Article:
Stunning building, great tea
158 Tha Pae Rd, Chiang Mai
T: (053) 234 518, (053) 234 519
We’re not specifically targeting the blue-rinse brigade, but since we regularly review the more interesting coffee shops in Chiang Mai why not a tea shop for a change? And the excellent Siam Celadon is certainly one of Chiang Mai’s finest. So for the low down on Earl Grey and cucumber sandwiches in northern Thailand… here goes.
What’s outstanding about Siam Celadon and what for us makes it well worth a visit is not so much the tea — which is good and which we’ll come to later — but the superb building itself. A stunningly restored old Sino-Thai, two-storey teak mansion house, it dates from 1915. The princess of Thailand actually bestowed an award in recognition of the outstanding restoration upon its completion in 2003.
The interior, including the tea shop/restaurant and gift shop area, has also received an immaculate make-over and there’s a great secluded garden area out the back. The central atrium houses a display and showroom for the celadon ceramic wares from which the tea shop derives its name. (Celadon is a pale green pottery glaze originating in China, also popular in north Thailand.)
The tea shop offers a bewildering array of organic teas originating from owner Raming Tea Company’s plantations in Mae Taeng district north of Chiang Mai, though we couldn’t actually find any Earl Grey as such.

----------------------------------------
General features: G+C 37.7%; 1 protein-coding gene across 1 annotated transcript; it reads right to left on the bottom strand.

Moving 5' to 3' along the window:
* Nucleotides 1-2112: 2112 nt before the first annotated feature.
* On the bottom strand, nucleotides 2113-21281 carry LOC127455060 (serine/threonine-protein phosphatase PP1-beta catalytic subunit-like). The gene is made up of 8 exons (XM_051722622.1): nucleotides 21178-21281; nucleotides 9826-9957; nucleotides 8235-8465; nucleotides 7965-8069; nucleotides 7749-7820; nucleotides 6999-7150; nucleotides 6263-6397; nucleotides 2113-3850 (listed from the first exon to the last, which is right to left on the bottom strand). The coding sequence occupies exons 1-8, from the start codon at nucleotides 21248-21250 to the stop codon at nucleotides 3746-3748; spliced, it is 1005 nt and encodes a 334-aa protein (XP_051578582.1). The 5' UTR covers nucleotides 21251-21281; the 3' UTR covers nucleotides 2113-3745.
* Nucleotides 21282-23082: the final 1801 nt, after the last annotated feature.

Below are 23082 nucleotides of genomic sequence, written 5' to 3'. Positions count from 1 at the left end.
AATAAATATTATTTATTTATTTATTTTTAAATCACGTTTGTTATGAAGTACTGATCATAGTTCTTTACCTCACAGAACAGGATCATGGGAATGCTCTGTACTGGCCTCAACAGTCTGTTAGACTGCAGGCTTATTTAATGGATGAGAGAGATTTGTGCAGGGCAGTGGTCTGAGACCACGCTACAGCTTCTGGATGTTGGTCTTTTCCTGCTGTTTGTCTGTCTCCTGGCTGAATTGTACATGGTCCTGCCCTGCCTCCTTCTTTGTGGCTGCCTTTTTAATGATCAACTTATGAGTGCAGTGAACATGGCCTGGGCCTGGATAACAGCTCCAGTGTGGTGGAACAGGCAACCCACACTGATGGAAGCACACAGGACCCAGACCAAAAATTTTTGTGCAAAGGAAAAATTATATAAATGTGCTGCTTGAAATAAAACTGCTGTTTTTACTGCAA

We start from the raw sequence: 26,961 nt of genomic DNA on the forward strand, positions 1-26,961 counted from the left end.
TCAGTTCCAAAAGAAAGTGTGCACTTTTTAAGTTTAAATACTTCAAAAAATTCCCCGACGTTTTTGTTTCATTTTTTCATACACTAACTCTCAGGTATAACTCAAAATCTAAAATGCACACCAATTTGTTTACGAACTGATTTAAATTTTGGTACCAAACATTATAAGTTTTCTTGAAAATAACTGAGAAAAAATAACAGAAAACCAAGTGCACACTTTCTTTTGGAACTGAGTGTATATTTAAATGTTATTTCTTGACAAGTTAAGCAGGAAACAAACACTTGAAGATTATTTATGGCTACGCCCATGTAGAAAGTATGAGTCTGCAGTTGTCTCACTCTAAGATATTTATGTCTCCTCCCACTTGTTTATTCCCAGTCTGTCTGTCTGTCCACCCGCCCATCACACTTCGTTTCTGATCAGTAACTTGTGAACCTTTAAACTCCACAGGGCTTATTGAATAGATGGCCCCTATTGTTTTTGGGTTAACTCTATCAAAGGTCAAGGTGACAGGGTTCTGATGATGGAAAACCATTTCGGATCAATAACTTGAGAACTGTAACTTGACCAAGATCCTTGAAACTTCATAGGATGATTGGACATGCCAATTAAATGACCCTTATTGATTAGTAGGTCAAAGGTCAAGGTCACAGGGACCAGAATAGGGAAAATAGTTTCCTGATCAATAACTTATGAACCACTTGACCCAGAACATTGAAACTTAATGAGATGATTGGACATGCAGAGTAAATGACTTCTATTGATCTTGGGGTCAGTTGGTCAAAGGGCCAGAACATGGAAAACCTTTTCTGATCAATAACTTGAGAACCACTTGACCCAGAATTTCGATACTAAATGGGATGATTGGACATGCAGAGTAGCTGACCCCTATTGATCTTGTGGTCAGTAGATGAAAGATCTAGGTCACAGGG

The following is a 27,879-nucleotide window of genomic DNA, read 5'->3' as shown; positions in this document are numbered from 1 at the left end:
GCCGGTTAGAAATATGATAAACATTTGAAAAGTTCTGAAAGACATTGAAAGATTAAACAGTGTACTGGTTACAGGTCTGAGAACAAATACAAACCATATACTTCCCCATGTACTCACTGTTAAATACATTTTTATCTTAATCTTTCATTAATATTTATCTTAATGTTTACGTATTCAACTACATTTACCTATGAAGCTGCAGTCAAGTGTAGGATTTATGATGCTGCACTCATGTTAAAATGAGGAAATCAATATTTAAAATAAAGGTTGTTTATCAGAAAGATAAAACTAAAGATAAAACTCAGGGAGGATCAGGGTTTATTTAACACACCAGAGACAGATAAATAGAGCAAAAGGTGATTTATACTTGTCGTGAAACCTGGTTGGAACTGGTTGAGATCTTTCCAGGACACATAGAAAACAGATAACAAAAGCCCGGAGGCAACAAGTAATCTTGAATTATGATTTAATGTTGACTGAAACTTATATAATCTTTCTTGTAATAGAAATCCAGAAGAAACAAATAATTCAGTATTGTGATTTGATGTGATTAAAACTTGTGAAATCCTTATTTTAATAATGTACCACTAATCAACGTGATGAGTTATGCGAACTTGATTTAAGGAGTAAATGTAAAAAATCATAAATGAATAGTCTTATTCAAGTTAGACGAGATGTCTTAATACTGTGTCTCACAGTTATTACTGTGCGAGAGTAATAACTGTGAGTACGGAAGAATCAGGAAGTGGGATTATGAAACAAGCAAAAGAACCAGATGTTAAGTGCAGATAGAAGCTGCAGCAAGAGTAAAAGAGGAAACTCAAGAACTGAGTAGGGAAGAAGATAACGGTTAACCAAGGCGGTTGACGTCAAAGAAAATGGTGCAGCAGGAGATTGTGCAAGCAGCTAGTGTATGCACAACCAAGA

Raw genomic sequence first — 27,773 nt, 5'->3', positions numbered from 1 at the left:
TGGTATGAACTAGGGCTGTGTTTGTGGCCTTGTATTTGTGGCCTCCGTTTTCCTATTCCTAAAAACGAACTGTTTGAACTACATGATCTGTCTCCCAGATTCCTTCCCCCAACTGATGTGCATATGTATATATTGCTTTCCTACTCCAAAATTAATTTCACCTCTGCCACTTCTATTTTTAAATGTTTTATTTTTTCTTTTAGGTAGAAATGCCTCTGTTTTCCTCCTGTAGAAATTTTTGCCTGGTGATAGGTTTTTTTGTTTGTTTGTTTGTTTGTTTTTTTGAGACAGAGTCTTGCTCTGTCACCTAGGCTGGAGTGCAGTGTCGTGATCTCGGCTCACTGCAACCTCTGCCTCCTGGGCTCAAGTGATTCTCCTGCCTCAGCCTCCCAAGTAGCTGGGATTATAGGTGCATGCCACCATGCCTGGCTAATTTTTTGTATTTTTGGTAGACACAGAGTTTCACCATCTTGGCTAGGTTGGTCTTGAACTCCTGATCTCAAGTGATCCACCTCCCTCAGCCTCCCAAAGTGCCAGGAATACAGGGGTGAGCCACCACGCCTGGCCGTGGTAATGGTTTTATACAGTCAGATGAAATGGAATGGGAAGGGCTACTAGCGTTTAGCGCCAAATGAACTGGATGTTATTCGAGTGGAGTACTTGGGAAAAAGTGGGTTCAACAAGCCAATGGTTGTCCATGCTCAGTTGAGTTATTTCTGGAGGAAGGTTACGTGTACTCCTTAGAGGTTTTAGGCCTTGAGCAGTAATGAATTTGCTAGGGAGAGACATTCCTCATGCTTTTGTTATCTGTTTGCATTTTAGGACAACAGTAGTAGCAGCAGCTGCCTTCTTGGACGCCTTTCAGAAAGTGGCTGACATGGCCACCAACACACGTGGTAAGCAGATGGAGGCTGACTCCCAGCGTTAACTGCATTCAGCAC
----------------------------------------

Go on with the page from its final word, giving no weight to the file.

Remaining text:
Needless to say there’s also a complete range of coffee offerings and plenty of interesting juices and smoothies including a thoroughly enjoyable and unusual Hurricane (see below) which combines ginger, pineapple and peppermint (85 baht).
Siam Celadon is a restaurant as well as tea/coffee shop, bakery and ceramics showroom, with an eclectic selection of food offerings, from the mundane to the highly original, but all pretty reasonably priced. Rather uninspired Western offerings include a range of breakfasts, afternoon teas, sandwiches (okay no cucumber, we lied about that as well as the Earl Grey), salads and burgers, which are nonetheless well prepared and inexpensive considering the plush surroundings.
Salads, using organic vegetables, sandwiches and even burgers go for 90 to 110 baht but the more interesting items are, not surprisingly, to be found among the Thai offerings. Skipping over the uninspiring generic Asian starters of sate and spring rolls there’s an interesting curry (beef or chicken), which manages to combine tea and longans in the sauce or a pad thai with shrimp and signature tea sauce (yes, you’re starting to see a theme here). There’s not a huge range of choices but 10 out of 10 for originality and prices — 90 baht for a pad thai through to 130 baht for the beef curry isn’t too bad considering, as we said, the five-star setting.
By Mark Ord
Last updated on 20th September, 2013.